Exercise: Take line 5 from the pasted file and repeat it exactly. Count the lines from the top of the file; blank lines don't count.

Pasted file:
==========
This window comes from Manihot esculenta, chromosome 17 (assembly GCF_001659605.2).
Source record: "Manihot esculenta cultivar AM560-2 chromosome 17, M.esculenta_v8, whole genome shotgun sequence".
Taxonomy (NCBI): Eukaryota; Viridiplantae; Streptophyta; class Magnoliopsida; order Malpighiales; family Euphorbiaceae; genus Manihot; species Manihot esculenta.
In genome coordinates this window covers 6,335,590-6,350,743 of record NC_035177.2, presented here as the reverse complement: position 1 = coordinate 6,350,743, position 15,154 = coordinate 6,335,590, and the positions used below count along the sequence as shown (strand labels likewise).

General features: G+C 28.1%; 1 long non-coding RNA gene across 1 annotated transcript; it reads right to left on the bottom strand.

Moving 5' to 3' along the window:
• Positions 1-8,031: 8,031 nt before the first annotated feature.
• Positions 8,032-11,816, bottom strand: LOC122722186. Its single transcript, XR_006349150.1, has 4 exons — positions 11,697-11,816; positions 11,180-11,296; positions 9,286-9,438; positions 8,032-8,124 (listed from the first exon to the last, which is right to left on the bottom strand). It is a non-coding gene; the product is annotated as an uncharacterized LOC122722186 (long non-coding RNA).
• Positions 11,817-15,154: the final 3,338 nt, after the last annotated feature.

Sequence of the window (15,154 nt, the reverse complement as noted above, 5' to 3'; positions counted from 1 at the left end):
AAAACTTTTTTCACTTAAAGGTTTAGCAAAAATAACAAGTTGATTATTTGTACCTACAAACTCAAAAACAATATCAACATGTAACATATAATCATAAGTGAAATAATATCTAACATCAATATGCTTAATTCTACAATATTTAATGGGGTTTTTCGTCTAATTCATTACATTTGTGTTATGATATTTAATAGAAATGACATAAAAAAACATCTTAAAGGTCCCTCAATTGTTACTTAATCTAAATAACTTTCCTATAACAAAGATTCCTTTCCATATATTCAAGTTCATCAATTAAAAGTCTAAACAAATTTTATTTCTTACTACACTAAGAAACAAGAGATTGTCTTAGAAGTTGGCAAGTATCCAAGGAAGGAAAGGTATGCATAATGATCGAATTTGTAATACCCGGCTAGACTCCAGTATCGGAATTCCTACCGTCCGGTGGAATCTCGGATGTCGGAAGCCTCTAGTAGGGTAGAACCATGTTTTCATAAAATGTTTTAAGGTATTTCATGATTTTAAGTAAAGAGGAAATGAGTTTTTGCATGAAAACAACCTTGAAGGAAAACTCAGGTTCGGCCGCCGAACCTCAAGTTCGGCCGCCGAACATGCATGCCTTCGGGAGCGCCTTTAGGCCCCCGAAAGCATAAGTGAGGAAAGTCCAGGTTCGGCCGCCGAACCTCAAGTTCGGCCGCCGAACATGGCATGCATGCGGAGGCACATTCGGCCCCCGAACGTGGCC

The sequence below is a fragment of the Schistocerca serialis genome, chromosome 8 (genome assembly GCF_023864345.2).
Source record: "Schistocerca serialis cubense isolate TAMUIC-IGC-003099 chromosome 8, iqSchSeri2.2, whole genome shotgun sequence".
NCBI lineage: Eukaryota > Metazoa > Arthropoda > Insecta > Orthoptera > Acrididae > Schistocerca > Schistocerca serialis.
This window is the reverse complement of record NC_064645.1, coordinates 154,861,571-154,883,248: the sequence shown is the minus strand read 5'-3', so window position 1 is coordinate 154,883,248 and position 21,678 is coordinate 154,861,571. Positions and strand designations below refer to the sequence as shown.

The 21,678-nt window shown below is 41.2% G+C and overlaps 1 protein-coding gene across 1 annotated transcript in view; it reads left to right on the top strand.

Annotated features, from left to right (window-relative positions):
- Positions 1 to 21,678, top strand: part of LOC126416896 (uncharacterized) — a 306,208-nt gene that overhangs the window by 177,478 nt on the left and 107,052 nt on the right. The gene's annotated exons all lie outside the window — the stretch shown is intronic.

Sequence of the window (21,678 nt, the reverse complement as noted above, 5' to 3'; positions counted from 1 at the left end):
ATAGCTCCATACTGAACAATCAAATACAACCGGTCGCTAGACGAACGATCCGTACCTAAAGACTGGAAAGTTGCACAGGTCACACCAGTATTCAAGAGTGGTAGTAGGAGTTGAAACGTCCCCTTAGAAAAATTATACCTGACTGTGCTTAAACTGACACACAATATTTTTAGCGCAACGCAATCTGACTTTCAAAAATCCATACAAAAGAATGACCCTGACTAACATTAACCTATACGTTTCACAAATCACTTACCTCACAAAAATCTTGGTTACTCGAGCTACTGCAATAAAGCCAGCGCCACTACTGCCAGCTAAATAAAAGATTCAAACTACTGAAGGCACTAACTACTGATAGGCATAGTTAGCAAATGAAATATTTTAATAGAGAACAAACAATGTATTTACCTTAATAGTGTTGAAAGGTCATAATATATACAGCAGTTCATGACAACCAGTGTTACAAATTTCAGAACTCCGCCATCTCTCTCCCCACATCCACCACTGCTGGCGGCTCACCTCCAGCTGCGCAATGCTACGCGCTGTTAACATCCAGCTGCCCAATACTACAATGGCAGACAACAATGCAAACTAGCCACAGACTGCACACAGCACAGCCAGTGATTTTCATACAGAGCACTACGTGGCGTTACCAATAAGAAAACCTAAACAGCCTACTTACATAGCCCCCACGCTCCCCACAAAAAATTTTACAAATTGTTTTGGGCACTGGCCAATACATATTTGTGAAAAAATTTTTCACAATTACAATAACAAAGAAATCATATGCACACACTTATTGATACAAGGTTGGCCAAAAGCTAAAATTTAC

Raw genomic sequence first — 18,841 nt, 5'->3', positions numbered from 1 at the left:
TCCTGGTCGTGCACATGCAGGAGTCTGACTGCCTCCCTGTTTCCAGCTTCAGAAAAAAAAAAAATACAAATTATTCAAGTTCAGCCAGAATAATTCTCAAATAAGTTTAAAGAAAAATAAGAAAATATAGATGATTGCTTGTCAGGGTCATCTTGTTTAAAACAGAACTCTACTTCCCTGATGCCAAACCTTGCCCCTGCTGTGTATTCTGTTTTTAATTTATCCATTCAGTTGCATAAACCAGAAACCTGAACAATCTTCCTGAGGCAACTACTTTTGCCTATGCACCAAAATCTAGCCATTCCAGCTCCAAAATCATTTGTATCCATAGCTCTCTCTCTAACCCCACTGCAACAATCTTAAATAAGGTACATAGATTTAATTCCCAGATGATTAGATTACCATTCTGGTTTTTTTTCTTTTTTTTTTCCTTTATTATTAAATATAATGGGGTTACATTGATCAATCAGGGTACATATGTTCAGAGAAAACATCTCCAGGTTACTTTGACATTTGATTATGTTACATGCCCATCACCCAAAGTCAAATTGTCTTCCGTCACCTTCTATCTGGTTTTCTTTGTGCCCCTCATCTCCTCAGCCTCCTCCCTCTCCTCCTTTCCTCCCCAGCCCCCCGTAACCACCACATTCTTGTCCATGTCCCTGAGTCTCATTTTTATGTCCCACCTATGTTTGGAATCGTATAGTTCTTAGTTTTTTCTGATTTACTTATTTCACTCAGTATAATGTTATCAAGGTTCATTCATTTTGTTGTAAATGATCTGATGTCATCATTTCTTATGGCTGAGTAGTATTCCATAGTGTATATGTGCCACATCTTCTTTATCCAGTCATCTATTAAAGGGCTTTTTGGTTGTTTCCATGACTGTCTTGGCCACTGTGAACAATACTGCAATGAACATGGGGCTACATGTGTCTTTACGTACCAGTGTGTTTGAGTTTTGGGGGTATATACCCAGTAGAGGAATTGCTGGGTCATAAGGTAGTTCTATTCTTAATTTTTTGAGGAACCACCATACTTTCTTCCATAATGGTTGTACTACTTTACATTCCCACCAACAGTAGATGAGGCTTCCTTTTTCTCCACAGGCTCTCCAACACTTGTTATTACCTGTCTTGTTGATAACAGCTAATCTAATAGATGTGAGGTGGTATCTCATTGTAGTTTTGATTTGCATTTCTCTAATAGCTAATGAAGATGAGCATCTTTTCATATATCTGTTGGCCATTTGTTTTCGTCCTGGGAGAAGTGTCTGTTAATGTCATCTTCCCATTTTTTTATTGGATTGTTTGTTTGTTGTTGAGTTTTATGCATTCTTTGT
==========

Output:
General features: G+C 28.1%; 1 long non-coding RNA gene across 1 annotated transcript; it reads right to left on the bottom strand.